Scotty Hard produced the raw and funky "Create And Define" for the album. He met Mr. Dead at a show where he had turned up "dressed as Shrimp Daddy Pimp, one of his many characters. It's possibly his greatest as it involves some serious make-up. It was so convincing he said he rode to the show on a senior citizen fare on the subway!" Over production that Scotty Hard says was intended to be "a kinda hype-banger," Mr. Dead spits: "Yo, there's nothing to fear, there's no time to panic/ It's another installment from your local schizo-pathic-psycho-phrenic/ Leaving your brain cells demented/ My lyrical damage that did it/ Your style's pathetic." Then comes the kicker: "What's worse than death, son? Lyrical deprivation." (Looking back on the album, Mr. Dead jokes how a friend recently told him that he'd never heard someone use the word "lyrical" so many times on an album.)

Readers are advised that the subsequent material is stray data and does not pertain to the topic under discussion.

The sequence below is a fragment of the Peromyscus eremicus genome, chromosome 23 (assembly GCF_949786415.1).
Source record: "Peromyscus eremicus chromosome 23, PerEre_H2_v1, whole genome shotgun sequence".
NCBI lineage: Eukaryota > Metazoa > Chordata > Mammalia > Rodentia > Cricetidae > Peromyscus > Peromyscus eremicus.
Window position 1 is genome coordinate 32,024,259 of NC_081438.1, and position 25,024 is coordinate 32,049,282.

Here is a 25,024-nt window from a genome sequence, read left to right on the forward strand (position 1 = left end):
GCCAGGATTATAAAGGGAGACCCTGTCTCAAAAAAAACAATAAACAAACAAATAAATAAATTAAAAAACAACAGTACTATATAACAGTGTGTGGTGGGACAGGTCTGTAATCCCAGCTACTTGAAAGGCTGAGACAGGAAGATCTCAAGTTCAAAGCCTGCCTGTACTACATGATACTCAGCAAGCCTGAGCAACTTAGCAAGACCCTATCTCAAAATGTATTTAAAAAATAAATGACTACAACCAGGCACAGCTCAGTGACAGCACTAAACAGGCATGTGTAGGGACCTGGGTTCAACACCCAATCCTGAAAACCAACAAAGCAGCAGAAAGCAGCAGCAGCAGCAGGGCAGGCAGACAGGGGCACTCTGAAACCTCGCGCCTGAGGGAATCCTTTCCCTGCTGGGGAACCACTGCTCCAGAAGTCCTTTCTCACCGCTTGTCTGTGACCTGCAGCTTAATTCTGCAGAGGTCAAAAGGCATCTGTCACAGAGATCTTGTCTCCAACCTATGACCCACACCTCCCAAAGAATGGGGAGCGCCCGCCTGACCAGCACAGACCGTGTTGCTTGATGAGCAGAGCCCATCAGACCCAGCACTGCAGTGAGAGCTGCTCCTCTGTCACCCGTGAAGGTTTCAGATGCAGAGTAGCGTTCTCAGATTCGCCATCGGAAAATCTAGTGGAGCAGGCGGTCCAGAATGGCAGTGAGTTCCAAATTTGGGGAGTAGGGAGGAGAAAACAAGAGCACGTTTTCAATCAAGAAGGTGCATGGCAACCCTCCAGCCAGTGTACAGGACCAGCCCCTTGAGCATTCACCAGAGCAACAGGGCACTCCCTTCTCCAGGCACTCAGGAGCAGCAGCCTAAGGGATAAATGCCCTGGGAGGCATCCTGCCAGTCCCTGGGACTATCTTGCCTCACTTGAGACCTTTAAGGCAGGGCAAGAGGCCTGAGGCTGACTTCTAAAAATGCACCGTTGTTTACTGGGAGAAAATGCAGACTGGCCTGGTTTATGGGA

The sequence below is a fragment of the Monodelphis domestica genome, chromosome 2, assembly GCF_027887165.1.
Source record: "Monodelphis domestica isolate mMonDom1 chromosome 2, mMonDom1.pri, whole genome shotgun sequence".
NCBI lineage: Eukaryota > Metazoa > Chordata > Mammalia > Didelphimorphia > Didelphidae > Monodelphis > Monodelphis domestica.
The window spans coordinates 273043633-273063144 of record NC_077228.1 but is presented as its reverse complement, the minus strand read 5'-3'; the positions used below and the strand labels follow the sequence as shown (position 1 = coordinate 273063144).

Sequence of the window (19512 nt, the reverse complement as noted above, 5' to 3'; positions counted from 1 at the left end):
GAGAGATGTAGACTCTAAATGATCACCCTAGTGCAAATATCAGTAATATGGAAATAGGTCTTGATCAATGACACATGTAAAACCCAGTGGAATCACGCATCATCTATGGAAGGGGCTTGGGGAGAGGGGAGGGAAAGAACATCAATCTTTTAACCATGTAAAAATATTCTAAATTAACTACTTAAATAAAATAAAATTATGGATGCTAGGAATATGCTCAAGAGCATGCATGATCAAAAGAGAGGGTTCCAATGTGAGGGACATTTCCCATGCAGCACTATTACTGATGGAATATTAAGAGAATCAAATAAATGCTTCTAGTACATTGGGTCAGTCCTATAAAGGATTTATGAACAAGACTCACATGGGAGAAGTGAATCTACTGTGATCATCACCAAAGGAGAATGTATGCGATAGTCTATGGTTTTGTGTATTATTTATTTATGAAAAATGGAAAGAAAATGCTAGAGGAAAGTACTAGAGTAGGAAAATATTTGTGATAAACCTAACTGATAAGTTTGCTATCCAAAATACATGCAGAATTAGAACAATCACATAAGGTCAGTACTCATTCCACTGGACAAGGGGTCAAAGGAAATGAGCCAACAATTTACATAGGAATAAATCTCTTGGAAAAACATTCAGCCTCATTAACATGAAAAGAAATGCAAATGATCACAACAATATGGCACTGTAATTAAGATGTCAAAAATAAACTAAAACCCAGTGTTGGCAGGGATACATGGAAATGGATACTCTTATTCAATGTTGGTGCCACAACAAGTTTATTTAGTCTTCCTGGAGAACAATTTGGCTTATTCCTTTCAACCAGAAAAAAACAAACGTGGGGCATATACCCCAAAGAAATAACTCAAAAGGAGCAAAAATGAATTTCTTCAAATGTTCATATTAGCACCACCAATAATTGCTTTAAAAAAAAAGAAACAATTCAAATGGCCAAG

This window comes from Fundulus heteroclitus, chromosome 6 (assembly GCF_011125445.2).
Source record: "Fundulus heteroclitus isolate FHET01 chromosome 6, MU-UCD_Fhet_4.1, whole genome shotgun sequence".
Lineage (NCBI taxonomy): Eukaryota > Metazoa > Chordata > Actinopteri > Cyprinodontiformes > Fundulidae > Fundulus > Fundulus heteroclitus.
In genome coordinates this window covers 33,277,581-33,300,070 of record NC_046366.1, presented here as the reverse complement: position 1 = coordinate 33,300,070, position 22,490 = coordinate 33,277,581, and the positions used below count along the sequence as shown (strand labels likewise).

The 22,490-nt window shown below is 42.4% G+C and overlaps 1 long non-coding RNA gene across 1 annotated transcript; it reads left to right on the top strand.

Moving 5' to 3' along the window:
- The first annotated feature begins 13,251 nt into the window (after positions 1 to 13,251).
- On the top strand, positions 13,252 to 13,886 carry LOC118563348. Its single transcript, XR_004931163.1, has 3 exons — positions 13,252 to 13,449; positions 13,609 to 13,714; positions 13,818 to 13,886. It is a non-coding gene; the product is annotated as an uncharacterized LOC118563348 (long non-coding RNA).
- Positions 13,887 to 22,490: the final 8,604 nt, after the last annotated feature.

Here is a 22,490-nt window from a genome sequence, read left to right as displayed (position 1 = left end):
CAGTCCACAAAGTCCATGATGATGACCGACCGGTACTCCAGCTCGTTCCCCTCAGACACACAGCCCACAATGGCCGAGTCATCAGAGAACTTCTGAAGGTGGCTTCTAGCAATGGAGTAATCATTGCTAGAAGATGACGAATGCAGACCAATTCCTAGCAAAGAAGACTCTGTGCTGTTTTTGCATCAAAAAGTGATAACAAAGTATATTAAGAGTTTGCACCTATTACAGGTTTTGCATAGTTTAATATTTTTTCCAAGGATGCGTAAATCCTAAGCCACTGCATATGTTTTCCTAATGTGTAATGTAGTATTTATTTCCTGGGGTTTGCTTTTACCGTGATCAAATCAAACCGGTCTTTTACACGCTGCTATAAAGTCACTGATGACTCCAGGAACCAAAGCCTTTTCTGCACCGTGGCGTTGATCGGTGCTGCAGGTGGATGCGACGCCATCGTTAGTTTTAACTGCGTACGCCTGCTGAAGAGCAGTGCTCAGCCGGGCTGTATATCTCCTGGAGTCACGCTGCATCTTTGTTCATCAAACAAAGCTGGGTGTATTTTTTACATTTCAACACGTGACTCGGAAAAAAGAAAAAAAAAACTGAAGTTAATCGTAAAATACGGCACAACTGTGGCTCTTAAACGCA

Metabolics Volume II: Dawn Of The Dead followed two years later, this time with Big Pat taking a back seat role and Mr. Dead showcased as a warped creature prowling around a cemetery in a pimp suit on the cover. Dan The Automator contributed production for the dusky, low-slung "Chemically Imbalanced." His first impression of Mr. Dead, whom he met through Prince Paul, was of "the coolest illest dude who you couldn't place in any category or box." Describing the vibe of the track, Dan says, "It was supposed to drive hard so the flow could be realized while at the same time it broke down to bring out the whimsy and let folks catch their breath." He adds that, as an MC, Mr. Dead always "radiates his personality" when rapping.